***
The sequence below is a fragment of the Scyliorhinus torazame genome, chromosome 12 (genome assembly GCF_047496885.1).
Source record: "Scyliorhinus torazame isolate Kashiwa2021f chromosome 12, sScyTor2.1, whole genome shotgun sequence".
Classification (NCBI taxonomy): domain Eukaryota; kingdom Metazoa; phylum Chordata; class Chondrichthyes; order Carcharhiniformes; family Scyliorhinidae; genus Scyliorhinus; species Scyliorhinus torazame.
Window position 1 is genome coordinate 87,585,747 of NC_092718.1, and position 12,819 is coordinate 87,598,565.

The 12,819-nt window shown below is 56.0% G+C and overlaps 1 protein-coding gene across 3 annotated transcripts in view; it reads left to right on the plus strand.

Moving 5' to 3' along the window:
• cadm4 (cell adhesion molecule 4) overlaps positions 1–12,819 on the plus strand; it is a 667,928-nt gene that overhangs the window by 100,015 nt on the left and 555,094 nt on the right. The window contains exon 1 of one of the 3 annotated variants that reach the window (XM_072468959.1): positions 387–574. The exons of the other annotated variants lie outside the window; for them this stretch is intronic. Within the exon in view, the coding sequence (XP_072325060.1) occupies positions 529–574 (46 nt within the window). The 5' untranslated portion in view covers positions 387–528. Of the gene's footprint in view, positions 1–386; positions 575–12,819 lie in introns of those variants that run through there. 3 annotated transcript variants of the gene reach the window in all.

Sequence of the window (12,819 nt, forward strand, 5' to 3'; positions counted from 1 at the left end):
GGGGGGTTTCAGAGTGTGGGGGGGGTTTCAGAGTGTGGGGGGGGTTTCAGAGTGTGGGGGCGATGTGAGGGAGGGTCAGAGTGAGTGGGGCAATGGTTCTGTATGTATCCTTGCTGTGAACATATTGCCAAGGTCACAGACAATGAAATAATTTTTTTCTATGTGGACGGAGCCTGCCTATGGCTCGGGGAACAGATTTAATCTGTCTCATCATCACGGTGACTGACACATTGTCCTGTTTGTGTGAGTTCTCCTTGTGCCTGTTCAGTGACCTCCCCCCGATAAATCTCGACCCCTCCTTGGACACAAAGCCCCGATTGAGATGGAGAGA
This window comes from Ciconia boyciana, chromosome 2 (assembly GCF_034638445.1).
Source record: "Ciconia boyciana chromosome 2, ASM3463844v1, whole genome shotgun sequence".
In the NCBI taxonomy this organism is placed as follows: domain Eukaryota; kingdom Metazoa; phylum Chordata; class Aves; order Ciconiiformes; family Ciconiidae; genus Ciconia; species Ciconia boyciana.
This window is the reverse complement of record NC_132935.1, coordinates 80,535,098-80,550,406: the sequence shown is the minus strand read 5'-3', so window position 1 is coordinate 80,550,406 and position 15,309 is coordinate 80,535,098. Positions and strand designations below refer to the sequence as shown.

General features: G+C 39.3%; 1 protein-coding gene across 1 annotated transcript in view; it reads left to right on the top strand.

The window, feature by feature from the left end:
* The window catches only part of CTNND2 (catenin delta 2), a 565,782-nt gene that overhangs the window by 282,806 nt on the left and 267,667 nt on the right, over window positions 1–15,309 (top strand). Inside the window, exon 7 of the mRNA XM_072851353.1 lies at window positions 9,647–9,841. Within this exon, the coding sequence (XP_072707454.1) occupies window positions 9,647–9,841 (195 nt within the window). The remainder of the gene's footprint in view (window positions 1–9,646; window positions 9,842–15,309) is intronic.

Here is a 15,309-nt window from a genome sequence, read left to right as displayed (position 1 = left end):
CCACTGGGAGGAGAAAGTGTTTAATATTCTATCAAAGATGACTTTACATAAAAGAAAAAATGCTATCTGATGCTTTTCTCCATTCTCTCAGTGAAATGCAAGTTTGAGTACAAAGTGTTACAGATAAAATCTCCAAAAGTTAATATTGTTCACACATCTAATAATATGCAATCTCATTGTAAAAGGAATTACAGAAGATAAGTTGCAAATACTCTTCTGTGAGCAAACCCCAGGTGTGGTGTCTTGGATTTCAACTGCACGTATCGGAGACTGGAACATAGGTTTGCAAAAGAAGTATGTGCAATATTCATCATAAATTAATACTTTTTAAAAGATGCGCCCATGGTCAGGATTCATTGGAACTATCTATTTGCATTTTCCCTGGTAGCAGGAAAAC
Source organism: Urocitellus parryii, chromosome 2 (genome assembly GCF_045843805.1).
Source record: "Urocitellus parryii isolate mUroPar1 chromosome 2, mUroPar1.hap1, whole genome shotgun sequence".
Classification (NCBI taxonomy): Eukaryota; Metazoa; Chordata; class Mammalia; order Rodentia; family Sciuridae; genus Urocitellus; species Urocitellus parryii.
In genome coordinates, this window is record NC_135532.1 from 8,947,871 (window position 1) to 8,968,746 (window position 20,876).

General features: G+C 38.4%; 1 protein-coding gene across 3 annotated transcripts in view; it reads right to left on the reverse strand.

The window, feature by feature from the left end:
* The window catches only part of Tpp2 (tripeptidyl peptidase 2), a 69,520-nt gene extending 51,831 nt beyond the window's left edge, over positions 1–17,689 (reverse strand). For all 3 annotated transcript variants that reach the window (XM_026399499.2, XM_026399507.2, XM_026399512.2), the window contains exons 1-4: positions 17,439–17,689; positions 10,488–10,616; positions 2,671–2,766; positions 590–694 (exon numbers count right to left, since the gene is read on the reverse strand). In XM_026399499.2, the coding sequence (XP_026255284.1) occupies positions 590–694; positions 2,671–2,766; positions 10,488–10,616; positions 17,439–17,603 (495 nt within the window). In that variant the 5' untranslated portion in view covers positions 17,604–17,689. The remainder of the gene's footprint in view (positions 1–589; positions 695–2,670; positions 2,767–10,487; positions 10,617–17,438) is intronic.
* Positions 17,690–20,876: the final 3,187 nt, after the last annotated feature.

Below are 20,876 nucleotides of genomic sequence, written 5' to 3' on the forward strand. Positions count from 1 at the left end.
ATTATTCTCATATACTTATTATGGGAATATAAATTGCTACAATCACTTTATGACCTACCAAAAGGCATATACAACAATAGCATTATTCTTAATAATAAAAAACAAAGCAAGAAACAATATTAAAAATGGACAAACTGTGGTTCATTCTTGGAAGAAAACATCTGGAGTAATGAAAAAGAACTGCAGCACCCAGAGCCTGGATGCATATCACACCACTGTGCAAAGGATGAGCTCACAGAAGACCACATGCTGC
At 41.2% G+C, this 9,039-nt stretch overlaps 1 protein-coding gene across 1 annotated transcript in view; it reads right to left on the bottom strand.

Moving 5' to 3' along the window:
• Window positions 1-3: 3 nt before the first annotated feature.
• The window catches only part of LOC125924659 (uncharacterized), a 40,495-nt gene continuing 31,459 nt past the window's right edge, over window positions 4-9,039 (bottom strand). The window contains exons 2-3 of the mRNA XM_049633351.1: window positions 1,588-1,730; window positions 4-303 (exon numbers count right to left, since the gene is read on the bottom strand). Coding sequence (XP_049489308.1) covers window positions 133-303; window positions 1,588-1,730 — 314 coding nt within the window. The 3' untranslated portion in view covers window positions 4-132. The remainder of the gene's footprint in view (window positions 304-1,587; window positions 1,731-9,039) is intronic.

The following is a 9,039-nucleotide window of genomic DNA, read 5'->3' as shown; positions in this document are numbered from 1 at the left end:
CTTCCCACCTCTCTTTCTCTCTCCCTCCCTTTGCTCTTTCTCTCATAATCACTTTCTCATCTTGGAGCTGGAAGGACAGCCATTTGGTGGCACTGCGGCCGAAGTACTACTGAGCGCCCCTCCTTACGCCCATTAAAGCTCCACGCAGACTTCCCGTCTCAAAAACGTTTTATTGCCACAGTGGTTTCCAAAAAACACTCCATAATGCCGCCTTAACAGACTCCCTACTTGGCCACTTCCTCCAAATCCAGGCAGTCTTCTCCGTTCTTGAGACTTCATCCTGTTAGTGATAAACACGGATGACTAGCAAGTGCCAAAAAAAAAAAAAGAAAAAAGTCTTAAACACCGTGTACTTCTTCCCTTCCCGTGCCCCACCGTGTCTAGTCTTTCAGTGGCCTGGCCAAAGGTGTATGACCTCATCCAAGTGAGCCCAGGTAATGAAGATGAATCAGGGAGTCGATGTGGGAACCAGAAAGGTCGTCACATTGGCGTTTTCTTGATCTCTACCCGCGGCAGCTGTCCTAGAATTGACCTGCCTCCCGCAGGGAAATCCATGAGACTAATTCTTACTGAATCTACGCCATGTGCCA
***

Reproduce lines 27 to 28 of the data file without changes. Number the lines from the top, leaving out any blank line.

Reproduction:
Below are 20,876 nucleotides of genomic sequence, written 5' to 3' on the forward strand. Positions count from 1 at the left end.
ATTATTCTCATATACTTATTATGGGAATATAAATTGCTACAATCACTTTATGACCTACCAAAAGGCATATACAACAATAGCATTATTCTTAATAATAAAAAACAAAGCAAGAAACAATATTAAAAATGGACAAACTGTGGTTCATTCTTGGAAGAAAACATCTGGAGTAATGAAAAAGAACTGCAGCACCCAGAGCCTGGATGCATATCACACCACTGTGCAAAGGATGAGCTCACAGAAGACCACATGCTGC